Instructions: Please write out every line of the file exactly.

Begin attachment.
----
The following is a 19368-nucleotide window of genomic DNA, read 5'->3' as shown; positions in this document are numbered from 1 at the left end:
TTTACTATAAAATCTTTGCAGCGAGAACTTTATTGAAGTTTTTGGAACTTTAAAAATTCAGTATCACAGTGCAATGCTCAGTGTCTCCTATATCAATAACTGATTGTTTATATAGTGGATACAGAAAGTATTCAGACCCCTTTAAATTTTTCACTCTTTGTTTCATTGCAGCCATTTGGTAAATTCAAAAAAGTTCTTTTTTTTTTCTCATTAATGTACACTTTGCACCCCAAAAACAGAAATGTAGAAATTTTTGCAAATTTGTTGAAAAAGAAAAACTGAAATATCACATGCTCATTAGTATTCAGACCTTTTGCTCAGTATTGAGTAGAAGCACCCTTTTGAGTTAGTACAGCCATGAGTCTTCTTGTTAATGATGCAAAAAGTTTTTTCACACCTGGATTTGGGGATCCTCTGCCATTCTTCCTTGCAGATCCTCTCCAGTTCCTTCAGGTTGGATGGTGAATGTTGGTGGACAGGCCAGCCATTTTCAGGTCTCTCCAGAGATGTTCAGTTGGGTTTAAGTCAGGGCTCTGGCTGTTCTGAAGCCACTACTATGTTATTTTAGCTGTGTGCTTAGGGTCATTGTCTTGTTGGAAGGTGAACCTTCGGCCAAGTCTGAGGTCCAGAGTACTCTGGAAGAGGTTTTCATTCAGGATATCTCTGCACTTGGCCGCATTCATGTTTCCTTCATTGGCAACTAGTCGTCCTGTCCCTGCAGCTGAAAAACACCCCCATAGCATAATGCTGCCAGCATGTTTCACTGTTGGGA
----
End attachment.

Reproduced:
The following is a 19368-nucleotide window of genomic DNA, read 5'->3' as shown; positions in this document are numbered from 1 at the left end:
TTTACTATAAAATCTTTGCAGCGAGAACTTTATTGAAGTTTTTGGAACTTTAAAAATTCAGTATCACAGTGCAATGCTCAGTGTCTCCTATATCAATAACTGATTGTTTATATAGTGGATACAGAAAGTATTCAGACCCCTTTAAATTTTTCACTCTTTGTTTCATTGCAGCCATTTGGTAAATTCAAAAAAGTTCTTTTTTTTTTCTCATTAATGTACACTTTGCACCCCAAAAACAGAAATGTAGAAATTTTTGCAAATTTGTTGAAAAAGAAAAACTGAAATATCACATGCTCATTAGTATTCAGACCTTTTGCTCAGTATTGAGTAGAAGCACCCTTTTGAGTTAGTACAGCCATGAGTCTTCTTGTTAATGATGCAAAAAGTTTTTTCACACCTGGATTTGGGGATCCTCTGCCATTCTTCCTTGCAGATCCTCTCCAGTTCCTTCAGGTTGGATGGTGAATGTTGGTGGACAGGCCAGCCATTTTCAGGTCTCTCCAGAGATGTTCAGTTGGGTTTAAGTCAGGGCTCTGGCTGTTCTGAAGCCACTACTATGTTATTTTAGCTGTGTGCTTAGGGTCATTGTCTTGTTGGAAGGTGAACCTTCGGCCAAGTCTGAGGTCCAGAGTACTCTGGAAGAGGTTTTCATTCAGGATATCTCTGCACTTGGCCGCATTCATGTTTCCTTCATTGGCAACTAGTCGTCCTGTCCCTGCAGCTGAAAAACACCCCCATAGCATAATGCTGCCAGCATGTTTCACTGTTGGGA